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Album Review

Although he doesn't totally transcend his Stevie Ray Vaughan/Hendrix influences, Chris Duarte attempts to progress beyond them — occasionally — on his fourth release, Romp. Kicking off with the greasy Junior Kimbrough-penned title track, he then moves into a sizzling Hendrix-fueled instrumental, "101," which shows his hot-dog guitar prowess but could have been on any of his previous discs. Similarly, the flashy "Like Eric" doesn't hide the fact that if you wanted to hear Eric Johnson, you'd buy an Eric Johnson album. Things finally settle into a more unique groove on "My My." Here his haunting Hendrix-styled distorted fuzz tone nudges a mechanical beat that's creepy and edgy. Better still is a version of Dylan's "One More Cup of Coffee," the album's six-minute centerpiece that transforms the original into a dreamy, ominous ode, utilizing near spoken lyrics against a subtle and stark backing. With a slinky guitar solo that reflects the tune's longing, it's where the guitarist finally establishes a distinctive approach, albeit with someone else's song. On the nine-minute "Last Night," Duarte mines similar territory with a brooding, mesmerizing poem of devils and inner demons that sounds like something Jim Morrison conjured up in a heroin-fueled nightmare. His guitar skitters and snakes around the melody, exploding then suddenly pulling back in a dazzling display of restraint and fret shredding that makes you wish he would have maintained this level of menacing intensity for the entire album. "Mr. Neighbor" revisits Hendrix again in a tune that is structured so closely to "Bold as Love" — right down to the guitar tone — you'd think Jimi would get a co-writing credit. The closing, spiritually based "Take It to the Lord" shows that Duarte can compose a religious ballad that doesn't pander to lowest common denominator clichés. He's obviously got chops and good ideas, but Duarte still hasn't quite forged his own sound for an entire album. Romp though, proves that he's getting closer.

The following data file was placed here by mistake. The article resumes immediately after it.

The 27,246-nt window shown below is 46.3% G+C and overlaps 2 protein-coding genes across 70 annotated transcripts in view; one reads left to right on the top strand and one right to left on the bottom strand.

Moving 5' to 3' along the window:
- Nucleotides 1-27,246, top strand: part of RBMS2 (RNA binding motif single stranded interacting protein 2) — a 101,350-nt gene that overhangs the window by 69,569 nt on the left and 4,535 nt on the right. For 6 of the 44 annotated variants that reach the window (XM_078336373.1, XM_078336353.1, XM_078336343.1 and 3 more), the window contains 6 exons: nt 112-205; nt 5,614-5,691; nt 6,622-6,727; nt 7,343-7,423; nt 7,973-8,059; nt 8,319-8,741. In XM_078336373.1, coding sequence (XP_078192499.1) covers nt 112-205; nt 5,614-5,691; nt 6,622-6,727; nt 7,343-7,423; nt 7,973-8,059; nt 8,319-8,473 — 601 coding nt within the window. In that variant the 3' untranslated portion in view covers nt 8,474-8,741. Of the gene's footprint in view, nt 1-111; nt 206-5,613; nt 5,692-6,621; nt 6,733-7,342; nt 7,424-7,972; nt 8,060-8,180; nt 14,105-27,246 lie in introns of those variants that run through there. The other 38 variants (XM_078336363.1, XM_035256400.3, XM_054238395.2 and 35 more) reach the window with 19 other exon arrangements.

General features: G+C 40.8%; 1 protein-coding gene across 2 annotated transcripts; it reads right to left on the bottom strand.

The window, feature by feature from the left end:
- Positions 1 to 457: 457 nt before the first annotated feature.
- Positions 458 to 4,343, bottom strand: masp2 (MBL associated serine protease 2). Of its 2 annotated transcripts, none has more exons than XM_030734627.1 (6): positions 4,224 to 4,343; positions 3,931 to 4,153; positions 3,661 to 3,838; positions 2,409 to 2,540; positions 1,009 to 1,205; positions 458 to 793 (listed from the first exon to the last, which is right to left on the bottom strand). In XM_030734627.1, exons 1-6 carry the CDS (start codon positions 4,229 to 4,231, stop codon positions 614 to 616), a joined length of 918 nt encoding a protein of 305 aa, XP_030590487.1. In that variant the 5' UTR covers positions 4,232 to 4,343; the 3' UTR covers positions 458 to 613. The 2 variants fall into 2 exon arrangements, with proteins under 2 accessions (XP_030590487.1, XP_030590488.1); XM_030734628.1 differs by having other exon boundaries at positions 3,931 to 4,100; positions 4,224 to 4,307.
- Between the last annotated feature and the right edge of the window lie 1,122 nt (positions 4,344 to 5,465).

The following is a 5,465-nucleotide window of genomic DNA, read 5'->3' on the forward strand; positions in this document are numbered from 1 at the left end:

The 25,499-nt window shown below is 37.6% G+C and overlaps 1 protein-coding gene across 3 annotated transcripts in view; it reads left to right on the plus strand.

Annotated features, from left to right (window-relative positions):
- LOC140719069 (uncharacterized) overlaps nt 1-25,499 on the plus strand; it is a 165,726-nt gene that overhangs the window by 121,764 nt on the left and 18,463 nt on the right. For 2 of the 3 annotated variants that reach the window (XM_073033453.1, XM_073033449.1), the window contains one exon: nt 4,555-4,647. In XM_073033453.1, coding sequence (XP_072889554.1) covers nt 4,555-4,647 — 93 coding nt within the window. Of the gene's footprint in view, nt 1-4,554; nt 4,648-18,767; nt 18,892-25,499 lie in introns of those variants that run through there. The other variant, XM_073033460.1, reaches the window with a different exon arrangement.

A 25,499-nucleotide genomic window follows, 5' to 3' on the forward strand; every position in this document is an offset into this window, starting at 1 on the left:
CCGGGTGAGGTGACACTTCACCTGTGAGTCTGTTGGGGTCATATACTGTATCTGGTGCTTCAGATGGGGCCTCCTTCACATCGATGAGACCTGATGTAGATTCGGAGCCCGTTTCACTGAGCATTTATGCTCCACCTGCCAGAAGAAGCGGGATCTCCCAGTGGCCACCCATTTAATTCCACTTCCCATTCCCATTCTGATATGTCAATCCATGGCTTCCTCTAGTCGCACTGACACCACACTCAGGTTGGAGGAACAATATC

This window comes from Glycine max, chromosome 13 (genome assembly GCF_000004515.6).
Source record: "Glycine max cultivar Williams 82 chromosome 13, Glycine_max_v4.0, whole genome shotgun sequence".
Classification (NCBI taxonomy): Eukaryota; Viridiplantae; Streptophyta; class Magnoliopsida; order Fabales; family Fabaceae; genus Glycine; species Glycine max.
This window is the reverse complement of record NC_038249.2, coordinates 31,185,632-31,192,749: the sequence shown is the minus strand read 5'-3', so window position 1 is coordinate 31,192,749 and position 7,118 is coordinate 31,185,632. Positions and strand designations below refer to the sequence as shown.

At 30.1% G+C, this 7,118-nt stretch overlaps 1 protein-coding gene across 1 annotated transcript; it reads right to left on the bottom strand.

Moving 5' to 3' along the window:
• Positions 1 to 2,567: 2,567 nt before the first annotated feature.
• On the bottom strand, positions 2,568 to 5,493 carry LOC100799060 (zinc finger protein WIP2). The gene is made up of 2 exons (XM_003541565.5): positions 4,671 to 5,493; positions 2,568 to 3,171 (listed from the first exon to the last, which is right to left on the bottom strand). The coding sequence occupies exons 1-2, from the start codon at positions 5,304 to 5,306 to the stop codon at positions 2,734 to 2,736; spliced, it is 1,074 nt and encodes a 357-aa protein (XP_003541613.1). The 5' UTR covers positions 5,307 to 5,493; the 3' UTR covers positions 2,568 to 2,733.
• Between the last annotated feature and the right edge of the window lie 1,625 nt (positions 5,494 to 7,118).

Biography

Born: 16 February 1963 in San Antonio, TX

Genre: Blues

Years Active: '90s, '00s, '10s

Austin-based guitarist, songwriter, and singer Chris Duarte has often been compared with the late Stevie Ray Vaughan. It's heady stuff for the musician, who plays a rhythmic style of Texas blues-rock that is at times reminiscent of Vaughan's sound, and at other times reminiscent of Johnny Winter. The truth is, Duarte has his own sound that draws on elements of jazz, blues, and rock & roll. Although he is humbled by the comparisons with the late Vaughan, the San Antonio-raised musician began playing...
Full Bio
Romp, Chris Duarte Group
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